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Penn Line Model Trains

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Penn Line HO scale Pennsylvania RR 4-4-2 Atlantic E6 Loco & Tender #6092 Penn-Line was an American HO train manufacturer located in Boyertown, Pennsylvania. The company was founded in 1947 by Albert M. Mercer, K. Linwood Stauffer and Robert Faust, hobbyists who believed that most of the model railroad equipment produced at that time lacked realism. Japan and Germany produced little due to the recently ended World War II, while the main United States train model brands at that time, Lionel Corp. and American Flyer, did not put as much authentic detail on their trains as their 'O' and 'S' gauges would have allowed.

Penn Line HO Scale Reading Crusader 4-6-2 streamlined locomotive circa 1947

Penn Line HO scale Pennsylvania RR 2-8-0 Consolidation H-9 Loco & Tender #7346 Penn Line's early contribution to model railroading was the use of printer's lead to cast the locomotives. This allowed very fine detail in the castings, much greater detail than could be achieved from stampings. And while the larger 'O' gauge and 'S' gauge had the potential for more detail, Penn Line's founders chose to use the smaller HO gauge. Their thinking was that the potential for realism coming from more elaborate layouts made HO the best compromise. This was at a time when HO gauge was far from the standard it is today. Penn Line produced about a half dozen different locomotives based on prototypes from the Pennsylvania Railroad, hence the choice of the company name Penn Line.

Penn Line HO scale Pennsylvania RR 4-6-2 Pacific K-4 Loco & Tender In the early years of the company new locomotives were added to the line at a rate of about one a year. They were sold mainly as build-it-yourself kits. This meant that purchasers were required to follow a detailed set of instructions to put all the parts together, and they had to remove flashing from the die-cast parts using a file, scraper or knife. The market for these Penn Line products was clearly the serious model railroad enthusiast. Only one kit was simple enough for a youngster to assemble. That was the Whitcomb Midget Diesel Switcher. The other kits competed in quality and precision with anything on the HO market at that time. The early line of HO locomotives consisted of a Pennsylvania RR E6 Atlantic, H-9 Consolidation, I-1 Decapod, K-4 Pacific, L-1 Mikado, GG-1 Electric, a T-1 4-4-4-4, all Pennsylvania Railroad prototypes, and a Reading Streamlined 4-6-2 Crusader. The steam locomotive models utilized boilers and frames that were entirely made of die-cast metal, thus they are heavy. As a result, they are generally good pullers. Loco models were primarily sold in kit form, however, many assembled versions of the model kits have shown up in hobby stores from time to time, as shop owners built a few for display purposes. Penn Line locomotives used Pittman electric motors and operated on 12 volt DC current over 2-rail track. The PRR E6 Atlantic sold for $29.50, the H-9 Consolidation was priced at $32.50, the PRR T-1 4-4-4-4 was $39.50 and featured a twin drive mechanism with all drivers powered, the L-1 Mikado was $34.50 and the K-4 Pacific was list priced at $34.50. In the mid 1950's Penn Line added F-7 diesel locomotives with plastic shells, and in the late 1950's GP9 diesels with plastic shells were also added to the roster. The GP9's can be found in Baltimore & Ohio, Great Northern, Santa Fe, Union Pacific and Wabash road names.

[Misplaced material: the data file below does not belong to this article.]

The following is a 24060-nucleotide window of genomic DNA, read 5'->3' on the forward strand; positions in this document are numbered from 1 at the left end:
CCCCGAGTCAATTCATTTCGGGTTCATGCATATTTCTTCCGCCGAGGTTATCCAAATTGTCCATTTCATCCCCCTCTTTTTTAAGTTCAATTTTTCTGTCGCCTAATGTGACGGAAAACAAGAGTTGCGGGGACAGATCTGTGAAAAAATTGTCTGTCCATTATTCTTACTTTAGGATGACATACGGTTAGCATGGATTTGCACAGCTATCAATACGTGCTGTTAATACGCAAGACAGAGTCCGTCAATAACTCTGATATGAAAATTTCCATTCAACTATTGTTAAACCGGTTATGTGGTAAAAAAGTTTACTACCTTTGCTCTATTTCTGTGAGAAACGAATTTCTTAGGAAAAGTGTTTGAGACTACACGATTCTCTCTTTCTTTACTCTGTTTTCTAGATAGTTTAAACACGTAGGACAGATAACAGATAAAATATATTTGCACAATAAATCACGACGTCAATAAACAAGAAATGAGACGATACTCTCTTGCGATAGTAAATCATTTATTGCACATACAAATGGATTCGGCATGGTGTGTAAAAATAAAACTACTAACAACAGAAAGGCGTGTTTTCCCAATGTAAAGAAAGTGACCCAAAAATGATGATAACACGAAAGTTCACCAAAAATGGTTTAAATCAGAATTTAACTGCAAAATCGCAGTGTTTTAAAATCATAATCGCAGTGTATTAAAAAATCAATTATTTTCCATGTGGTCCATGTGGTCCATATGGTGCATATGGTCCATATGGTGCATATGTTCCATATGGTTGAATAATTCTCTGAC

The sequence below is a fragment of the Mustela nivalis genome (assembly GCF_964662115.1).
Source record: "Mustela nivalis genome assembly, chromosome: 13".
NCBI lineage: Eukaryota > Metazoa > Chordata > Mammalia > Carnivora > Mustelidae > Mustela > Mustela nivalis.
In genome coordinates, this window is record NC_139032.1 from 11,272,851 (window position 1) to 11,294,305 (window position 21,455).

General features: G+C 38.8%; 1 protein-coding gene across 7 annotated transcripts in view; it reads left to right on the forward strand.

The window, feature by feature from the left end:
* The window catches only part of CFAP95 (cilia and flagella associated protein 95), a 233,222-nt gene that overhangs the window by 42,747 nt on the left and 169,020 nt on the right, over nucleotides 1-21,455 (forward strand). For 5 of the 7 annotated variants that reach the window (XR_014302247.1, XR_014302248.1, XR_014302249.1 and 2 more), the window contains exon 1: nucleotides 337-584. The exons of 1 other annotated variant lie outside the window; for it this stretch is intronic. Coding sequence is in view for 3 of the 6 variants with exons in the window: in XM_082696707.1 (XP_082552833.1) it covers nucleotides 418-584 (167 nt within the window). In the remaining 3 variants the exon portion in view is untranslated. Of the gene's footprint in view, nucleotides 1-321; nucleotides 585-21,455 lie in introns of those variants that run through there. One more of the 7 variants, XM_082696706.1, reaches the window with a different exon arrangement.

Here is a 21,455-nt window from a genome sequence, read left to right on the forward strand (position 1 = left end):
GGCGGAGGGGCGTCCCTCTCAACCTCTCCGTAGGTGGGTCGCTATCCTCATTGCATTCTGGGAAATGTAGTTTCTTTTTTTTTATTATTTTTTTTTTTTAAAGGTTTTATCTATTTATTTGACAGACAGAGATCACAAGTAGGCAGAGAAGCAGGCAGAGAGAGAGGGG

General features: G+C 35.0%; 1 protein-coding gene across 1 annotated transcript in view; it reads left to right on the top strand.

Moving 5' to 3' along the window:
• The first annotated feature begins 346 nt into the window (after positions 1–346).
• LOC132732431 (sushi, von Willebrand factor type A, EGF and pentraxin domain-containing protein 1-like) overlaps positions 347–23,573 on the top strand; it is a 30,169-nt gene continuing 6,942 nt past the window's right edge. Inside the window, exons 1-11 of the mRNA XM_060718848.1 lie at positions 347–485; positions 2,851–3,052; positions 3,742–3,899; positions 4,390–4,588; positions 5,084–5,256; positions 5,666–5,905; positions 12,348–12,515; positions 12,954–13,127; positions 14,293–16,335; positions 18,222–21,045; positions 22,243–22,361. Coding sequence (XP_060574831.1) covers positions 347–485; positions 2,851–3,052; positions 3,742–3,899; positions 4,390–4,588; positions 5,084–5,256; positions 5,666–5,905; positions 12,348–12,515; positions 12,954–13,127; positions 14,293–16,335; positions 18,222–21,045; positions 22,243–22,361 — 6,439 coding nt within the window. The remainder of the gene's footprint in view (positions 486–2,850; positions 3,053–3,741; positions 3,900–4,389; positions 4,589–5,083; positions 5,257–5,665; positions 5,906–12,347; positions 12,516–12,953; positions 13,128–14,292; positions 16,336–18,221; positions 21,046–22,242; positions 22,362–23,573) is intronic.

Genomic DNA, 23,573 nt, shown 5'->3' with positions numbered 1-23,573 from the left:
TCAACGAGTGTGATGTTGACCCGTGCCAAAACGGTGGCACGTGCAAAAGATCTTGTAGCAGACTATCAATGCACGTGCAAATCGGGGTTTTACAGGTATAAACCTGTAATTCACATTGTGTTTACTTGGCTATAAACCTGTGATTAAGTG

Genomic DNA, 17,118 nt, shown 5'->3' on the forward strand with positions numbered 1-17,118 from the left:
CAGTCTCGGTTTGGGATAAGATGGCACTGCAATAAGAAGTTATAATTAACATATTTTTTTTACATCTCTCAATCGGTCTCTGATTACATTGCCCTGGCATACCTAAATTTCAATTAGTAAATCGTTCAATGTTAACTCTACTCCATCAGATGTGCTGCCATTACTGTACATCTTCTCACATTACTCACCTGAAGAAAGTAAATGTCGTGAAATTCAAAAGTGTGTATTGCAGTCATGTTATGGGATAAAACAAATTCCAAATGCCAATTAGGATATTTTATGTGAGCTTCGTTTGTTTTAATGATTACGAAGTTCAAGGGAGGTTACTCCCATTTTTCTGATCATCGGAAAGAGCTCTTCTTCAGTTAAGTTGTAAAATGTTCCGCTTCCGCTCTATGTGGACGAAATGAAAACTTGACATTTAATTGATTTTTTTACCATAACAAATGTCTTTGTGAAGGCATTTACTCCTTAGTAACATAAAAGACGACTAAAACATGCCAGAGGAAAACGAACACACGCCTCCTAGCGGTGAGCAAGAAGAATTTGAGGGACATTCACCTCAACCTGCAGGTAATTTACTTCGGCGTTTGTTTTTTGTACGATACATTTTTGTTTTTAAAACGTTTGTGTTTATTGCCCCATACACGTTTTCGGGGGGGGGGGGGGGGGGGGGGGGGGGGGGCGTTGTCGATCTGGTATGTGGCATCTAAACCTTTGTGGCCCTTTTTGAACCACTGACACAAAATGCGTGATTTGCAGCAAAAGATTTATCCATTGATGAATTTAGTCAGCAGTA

Penn Line HO scale PRR 2-8-2 L-1 Mikado Locomotive

Penn Line HO scale L-1 2-10-0 Decapod with long haul 12-wheel tender By the mid-1950's Penn Line knew that the market demanded complete train sets and ready-to-run trains. In order to compete, in 1955 they beagn to issue complete sets of ready-to-run trains. These sets usually consisted of a pre-built loco, a half dozen or less cars, and enough snap track to make a simple loop. Because Penn Line did not have its own tooling to produce the freight and passenger cars for the sets, in the early years they utilized cars and accessories from other manufacturers. Eventually, some freights were self-developed and combined with the 3rd party cars in the sets, and passenger car tooling was acquired. The train sets were generally repackaged every year and offered in multiple combinations of several different road names. Penn Line locomotive models were still made available individually as both kits and finished models.